The first step is to either remove page itself or 301 (https://moz.com/blog/url-rewrites-and-301-redirects-how-does-it-all-work) it elsewhere so that it can’t be crawled as well indexed. This prevents users and crawlers from getting to it, but the URL will still be in the index, and page can still be found in the cache. That’s where this tool comes in.
Enter URL that you want to remove, click continue, then select whether you want it to be removed from search results & the cache, or just from the cache or if you want an entire directory removed. Clicking Submit Request adds it to the removal queue. Typically this request will be processed in 2 to 12 hours.
Here’s where you get to know about errors that Google has detected when crawling your site over past 90 days. It’s an invaluable tool because it helps you identify a variety of issues on your site, from server errors to missing pages, and errors in between.
The Google Webmaster tools shows number of errors, lists pages, & depicts a graph of your count over time for that particular error so you can see whether it has been a gradual change or a more sudden occurrence (perhaps a code push caused unforeseen errors with a section of the site that no one noticed).
This section should be a frequent port of call, as you keep an eye on any new issue that could impact crawling of your site. If your site has in Google News or either has a mobile, you will see tabs dedicated to any crawl errors specific to those products.
The crawl stats section provides you an idea of how fast crawlers are able to read pages on your site. Spikes are to be expected here, however if you see a sustained drop in pages crawled, or a sustained spike in time spent downloading a page, or in size of a page, then that’s an indication that you must take a look and see what’s changed on your site, perhaps you added a new partner module, that has created a bigger than expected addition to the footprint on your site.
Fetch as Google
Here, you basically view your pages as Google views them. They’ll return the HTTP response, the date and time, and the HTML code, including the first 100kb of visible text on the page.
This is a great way of verifying that Google crawler sees the page as you expect it to (remember the crawler is supposed to see the same page as user would see), and that there are no externally injected hidden links on that particular page.
If the page looks the way you expected, then you can submit it to the google webmaster tools index. You are allowed 500 fetches/submissions per month, and 10 linked page submissions per month (submitting a page and all pages linked from it at the same time).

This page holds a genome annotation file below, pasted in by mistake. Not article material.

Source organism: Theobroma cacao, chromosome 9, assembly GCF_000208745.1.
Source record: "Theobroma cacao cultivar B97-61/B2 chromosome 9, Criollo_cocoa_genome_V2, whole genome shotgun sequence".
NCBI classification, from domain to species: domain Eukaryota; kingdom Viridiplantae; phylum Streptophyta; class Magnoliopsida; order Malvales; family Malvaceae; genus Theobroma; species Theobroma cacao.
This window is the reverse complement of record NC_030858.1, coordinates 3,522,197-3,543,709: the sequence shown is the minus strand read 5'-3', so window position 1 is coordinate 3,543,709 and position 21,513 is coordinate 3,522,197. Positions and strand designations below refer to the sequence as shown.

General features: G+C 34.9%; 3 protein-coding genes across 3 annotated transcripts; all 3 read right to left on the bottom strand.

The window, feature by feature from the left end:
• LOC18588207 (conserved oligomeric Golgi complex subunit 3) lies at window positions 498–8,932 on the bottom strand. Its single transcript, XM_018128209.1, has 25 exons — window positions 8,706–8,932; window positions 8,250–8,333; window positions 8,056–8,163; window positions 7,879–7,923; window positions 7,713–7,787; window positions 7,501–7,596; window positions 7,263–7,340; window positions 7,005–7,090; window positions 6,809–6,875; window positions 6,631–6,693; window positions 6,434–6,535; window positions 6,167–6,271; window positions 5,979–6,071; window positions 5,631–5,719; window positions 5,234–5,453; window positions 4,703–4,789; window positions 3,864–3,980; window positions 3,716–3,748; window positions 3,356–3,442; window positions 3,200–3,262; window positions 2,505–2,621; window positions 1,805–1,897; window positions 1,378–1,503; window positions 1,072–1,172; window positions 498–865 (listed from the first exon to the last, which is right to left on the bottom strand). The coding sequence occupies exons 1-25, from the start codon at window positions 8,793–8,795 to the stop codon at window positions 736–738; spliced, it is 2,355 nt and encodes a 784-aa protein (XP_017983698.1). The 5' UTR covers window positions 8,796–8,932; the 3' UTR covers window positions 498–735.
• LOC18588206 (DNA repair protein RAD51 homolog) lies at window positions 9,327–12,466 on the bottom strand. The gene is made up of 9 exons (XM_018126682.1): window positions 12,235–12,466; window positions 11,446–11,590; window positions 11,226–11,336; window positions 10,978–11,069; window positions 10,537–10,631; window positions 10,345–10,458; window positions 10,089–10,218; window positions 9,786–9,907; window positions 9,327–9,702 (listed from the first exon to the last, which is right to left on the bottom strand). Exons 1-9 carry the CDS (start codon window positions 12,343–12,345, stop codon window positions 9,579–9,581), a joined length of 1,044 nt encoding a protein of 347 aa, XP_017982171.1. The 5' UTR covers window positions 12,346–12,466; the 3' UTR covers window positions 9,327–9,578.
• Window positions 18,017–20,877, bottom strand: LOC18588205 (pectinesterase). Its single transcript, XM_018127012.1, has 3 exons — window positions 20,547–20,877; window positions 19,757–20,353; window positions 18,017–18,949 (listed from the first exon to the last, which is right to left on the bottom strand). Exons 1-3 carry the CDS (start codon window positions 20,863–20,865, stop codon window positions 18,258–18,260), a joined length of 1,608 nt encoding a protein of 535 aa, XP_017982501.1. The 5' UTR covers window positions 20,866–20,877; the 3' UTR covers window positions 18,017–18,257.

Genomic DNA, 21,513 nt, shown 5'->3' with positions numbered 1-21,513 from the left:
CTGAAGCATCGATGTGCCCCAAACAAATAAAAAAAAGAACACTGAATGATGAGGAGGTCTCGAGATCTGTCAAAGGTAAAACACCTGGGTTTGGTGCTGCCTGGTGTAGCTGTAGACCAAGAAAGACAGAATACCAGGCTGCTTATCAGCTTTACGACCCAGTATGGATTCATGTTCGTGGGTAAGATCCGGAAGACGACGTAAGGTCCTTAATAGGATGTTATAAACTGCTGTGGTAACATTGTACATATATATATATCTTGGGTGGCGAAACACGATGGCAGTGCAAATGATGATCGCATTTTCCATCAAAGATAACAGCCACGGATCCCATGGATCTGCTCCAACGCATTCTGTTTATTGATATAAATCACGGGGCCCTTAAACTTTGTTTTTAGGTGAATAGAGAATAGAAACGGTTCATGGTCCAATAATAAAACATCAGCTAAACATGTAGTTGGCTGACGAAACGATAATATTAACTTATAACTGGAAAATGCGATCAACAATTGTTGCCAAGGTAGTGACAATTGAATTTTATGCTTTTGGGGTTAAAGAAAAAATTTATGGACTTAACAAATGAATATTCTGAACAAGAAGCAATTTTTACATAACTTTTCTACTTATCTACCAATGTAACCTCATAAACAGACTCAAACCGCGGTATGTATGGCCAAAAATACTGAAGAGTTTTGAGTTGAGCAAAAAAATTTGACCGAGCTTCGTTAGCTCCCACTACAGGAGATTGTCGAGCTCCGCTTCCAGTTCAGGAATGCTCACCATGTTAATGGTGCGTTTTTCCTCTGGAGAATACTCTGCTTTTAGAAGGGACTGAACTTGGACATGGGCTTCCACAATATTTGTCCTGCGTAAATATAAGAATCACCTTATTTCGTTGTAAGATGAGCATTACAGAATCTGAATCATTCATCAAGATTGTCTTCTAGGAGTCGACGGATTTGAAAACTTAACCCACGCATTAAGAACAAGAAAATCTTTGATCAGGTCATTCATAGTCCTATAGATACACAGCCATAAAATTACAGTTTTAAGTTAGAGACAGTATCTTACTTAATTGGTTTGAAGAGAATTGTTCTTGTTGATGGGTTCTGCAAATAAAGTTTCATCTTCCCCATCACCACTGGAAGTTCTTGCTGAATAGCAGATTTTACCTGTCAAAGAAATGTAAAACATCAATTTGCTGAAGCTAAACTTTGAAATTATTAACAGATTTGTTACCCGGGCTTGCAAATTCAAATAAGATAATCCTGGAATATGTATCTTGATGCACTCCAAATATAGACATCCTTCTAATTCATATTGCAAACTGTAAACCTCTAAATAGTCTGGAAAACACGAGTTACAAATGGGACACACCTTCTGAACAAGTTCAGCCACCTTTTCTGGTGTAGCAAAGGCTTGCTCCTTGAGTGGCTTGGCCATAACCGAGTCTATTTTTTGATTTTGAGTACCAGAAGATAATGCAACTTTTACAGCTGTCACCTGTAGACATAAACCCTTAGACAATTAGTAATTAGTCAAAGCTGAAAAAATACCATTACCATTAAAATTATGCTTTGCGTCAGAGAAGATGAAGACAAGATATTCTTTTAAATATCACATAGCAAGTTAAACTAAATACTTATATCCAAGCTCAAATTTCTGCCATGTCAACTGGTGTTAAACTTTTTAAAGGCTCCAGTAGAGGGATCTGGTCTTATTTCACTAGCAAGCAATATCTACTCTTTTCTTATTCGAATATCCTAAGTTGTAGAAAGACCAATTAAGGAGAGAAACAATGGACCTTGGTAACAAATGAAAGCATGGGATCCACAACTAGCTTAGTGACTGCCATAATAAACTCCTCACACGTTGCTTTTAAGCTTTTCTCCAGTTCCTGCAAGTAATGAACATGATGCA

This section is the place to test out your current robots.txt against any of the pages on your site to verify whether they can be crawled or not. You can also test out modifications to your robots.txt to view whether they’d work as you anticipate against various pages on your site.
Here’s where you can access all the information about sitemaps that google webmaster tools has been informed of. To test a sitemap, click add/test sitemap button, and google webmaster tool will inform you if sitemap appears to be valid. If it is, then simply add sitemap using same procedure, except clicking the “add sitemap” button.
Note that the default view here is to only show sitemaps that you have added. To view those that have been added by other authorized users on the account, click “all” tab.
The page shows the sitemaps that you’ve submitted, the no. of pages they found in each, and the no. of those pages that they’ve indexed. You can also see quite clearly if there are any issues that they’ve detected within your sitemaps. Just click on the warnings hyperlink to view them all.
With the introduction and use of canonical tags, this feature is not used as much as it used to be. What it does is that it enables you to specify a URL query string parameters that should not be considered when examining URLs on site in order to determine unique URLs.
For example, if you had a tracking parameter that you use for a particular campaign, then page is obviously the exact same page as when it’s reached without tracking parameter. Entering tracking parameter here informs Google that they should ignore the tracking parameter when looking at the URL.
If Google has detected security issues or any malware on your site, then this is where it’ll list it out (it will also appear in messages section). If you see a page here you’ll want to get it fixed as soon as possible, for that click on “Request a Review” button that will be displayed here.
This section contains links to tools that are outside of GSC, but are of interest to webmasters, such as the Structured Data Testing tool (https://search.google.com/structured-data/testing-tool), that enables webmasters to test their schema implementations, the
Bing Webmaster Tools
Now that you’re up to speed on Google Webmaster Tools/Google Search Console, but don’t forget another search engine offering a free toolset to webmasters that you should also be using: It’s Bing (http://www.bing.com/toolbox/webmaster)
Now that everything is set up and verified, you can start taking in all the information that Google Webmaster Tools has for you. Knowing how your SEO is working and whether your rank position is increasing or not can be easily determined with the Google Search Console
Also read up : How to improve website ranking with SEO